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Salmonella

Updated : February 2, 2024





Background

Salmonella bacteria is a Gram-negative, hydrogen sulfide-generating, an acid-labile intracellular microbe that causes gastroenteritis and cross-infection between humans and animals worldwide. Many animals have been identified as Salmonella carriers.

Chickens are animal carriers of Salmonella enteritidis, which can cause inflammatory diarrhea if consumed raw. Salmonella can potentially cause substantially localized infection in immunocompromised persons. There are about 2,500 Salmonella serotypes in the world.

Epidemiology

The most prevalent form of Salmonella infection in developed countries, such as the United States, is enterocolitis and gastroenteritis. In the United States, around 1 million cases of non-typhoidal salmonella are reported each year. Enteric fever is rare in the United States and is usually brought in from another country.

However, it is a worldwide concern, with over 20 million new infections and over 200,000 fatalities each year. Typhoid fever is common in Sub-Saharan Africa and South Asia, with rates exceeding 100 per 100,000 persons each year.

Because of poor sanitation and contaminated food and water supplies from infected feces, the incidence and infection risk in these places are considerable, particularly in low to middle-income nations.

Anatomy

Pathophysiology

The non-typhoidal Salmonella usually causes gastroenteritis, but S. typhi causes systemic disease by using virulence factors. The Vi antigen, a polysaccharide capsule that inhibits phagocytosis, is one form of virulence factor generated by S. typhi but not non-typhoidal Salmonella. Typhoid toxin is another virulence component exclusive to typhoidal Salmonella.

Typhoid toxin is produced when the Salmonella bacterium is intracellular and discharged to the extracellular environment via vesicles, resulting in lethargy, decreased circulating neutrophils, and other neurological problems.

Other important virulence elements include the flagella, which assists in movement, and the type 3 secretion system, which permits insertion and adhesion into human nonphagocytic cells.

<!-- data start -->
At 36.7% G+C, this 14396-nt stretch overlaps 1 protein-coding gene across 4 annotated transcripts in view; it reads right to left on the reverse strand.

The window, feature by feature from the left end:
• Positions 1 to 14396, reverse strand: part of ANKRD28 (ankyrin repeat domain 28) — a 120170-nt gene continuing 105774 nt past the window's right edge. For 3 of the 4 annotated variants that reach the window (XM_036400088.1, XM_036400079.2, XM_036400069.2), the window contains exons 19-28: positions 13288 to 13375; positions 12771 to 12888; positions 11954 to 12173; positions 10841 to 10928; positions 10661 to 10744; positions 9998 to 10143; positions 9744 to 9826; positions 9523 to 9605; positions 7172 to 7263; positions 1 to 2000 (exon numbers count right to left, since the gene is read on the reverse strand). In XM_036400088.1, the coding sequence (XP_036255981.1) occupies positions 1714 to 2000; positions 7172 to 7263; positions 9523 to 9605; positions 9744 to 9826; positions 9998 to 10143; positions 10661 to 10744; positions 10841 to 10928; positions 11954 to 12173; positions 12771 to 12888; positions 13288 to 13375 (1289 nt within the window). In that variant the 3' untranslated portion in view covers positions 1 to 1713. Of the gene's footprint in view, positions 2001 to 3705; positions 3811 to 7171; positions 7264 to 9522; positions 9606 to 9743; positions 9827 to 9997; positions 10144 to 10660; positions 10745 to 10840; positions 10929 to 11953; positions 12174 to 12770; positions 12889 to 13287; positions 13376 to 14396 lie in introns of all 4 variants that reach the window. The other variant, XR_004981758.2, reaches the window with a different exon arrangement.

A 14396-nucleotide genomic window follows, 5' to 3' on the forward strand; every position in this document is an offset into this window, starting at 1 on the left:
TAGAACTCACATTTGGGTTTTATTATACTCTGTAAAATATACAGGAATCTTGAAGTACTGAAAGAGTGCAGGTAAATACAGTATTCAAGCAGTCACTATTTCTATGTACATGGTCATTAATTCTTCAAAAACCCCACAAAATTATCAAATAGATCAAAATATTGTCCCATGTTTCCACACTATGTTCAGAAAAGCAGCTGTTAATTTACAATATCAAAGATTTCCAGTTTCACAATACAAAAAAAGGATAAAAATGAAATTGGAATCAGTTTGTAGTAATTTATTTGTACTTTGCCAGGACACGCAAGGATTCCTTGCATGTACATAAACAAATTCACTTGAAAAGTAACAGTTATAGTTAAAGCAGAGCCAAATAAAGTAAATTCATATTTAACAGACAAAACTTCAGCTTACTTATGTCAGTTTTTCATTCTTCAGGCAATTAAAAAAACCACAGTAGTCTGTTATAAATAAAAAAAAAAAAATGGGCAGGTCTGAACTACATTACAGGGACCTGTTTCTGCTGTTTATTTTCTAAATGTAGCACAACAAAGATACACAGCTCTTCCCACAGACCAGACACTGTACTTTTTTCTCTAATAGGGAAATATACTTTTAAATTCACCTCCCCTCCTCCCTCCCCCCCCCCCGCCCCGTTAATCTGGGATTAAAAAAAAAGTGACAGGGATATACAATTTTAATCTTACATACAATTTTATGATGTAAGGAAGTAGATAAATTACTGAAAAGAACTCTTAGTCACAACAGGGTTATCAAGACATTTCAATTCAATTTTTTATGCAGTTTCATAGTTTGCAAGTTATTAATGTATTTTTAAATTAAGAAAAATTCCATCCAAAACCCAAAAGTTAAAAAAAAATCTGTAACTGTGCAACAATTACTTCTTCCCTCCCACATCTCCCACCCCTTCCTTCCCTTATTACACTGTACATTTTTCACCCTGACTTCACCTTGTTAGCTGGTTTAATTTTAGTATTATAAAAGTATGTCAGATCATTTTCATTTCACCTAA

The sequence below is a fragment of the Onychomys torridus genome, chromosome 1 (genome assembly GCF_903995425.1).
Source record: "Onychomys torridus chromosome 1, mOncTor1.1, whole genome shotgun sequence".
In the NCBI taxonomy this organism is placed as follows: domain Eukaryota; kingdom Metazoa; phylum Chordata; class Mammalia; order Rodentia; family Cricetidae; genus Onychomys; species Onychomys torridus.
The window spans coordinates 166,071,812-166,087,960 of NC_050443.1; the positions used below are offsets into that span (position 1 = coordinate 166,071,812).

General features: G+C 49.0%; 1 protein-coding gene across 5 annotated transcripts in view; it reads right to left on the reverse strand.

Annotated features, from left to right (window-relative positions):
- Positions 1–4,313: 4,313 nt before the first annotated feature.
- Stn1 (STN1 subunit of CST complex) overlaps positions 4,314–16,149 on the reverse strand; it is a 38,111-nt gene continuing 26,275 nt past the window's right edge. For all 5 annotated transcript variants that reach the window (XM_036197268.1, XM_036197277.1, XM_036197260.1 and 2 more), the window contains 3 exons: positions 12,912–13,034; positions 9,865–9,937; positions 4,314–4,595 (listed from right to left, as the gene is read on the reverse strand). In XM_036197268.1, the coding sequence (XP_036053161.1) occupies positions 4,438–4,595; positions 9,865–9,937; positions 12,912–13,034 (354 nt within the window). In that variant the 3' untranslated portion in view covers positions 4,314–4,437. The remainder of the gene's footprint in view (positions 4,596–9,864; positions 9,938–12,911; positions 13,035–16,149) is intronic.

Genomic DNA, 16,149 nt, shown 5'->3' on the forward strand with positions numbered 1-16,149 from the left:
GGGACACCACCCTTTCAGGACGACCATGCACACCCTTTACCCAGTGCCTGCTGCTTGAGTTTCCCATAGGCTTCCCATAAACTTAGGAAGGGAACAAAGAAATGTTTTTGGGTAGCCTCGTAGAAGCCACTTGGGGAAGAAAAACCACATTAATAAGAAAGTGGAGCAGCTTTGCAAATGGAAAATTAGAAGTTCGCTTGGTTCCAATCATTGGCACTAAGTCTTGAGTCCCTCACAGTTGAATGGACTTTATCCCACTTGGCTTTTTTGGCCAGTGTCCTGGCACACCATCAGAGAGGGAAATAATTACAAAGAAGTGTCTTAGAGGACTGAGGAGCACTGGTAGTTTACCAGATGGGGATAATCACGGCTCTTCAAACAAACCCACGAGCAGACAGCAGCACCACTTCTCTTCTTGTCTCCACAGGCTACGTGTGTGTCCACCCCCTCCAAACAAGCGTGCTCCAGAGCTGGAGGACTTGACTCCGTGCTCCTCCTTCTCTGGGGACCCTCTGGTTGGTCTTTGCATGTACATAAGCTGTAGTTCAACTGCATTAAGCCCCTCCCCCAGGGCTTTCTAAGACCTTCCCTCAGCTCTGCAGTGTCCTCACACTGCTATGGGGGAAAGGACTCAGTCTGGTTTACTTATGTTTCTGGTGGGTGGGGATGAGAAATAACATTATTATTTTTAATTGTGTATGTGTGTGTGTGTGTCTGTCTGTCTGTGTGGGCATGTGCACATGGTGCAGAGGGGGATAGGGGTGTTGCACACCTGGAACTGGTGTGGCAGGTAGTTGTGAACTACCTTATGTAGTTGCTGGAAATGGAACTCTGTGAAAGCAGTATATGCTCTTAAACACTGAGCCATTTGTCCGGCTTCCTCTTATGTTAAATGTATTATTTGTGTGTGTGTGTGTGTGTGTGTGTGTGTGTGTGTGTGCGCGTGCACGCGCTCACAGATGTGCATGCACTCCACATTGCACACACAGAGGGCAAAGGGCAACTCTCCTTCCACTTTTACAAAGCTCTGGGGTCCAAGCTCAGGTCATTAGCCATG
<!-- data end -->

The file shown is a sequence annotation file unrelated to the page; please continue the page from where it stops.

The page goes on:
Etiology

Salmonella is a gram-negative bacterium in the Enterobacteriaceae family. Multiple serovars are present in each subspecies of Salmonella. S. subspecies of enterica. The serotypes that are most important to human pathology are found in enterica, which also has the most serotype.

The Salmonella serotypes typhimurium, enteritidis, newport, and javiana are a few of the most prevalent serotypes. Typhoid and paratyphoid fevers are brought on by serotype typhi and paratyphi, which results in enteric fever. Salmonella typhoidal is only seen in humans.

Nontyphoidal Salmonella is produced by other Salmonella enterica serotypes and can infect a variety of vertebrate animals, including humans. Some serotypes are only found in nonhuman vertebrate species.

Genetics

Prognostic Factors

With non-typhoidal salmonella infection, the majority of patients recover without any long-term effects. However, malnourished patients and individuals receiving inadequate supportive treatment may experience persistent diarrhea, dehydration, and fever. Patients with immunocompromised states and those who need antibiotic therapy may experience a prolonged disease course with higher disease severity and frequently have systemic involvement.

Patients with enteric fever typically make a full recovery if they receive prompt diagnosis and treatment. Negative results are more likely to happen if the diagnosis is delayed and the proper antibiotics and doses are not utilized. Patients with malnutrition who are infected with multidrug-resistant strains may experience additional problems.

Patients who do not respond to the antibiotic medication and continue to excrete the bacteria for more than three months are considered chronic carriers. Children are rarely chronic carriers; however, the prevalence rises with age and among individuals who have gallbladder disease. Patients who also have schistosomiasis may develop chronic urinary carriers.

Clinical History

Physical Examination

Age group

Associated comorbidity

Associated activity

Acuity of presentation

Differential Diagnoses

Laboratory Studies

Imaging Studies

Procedures

Histologic Findings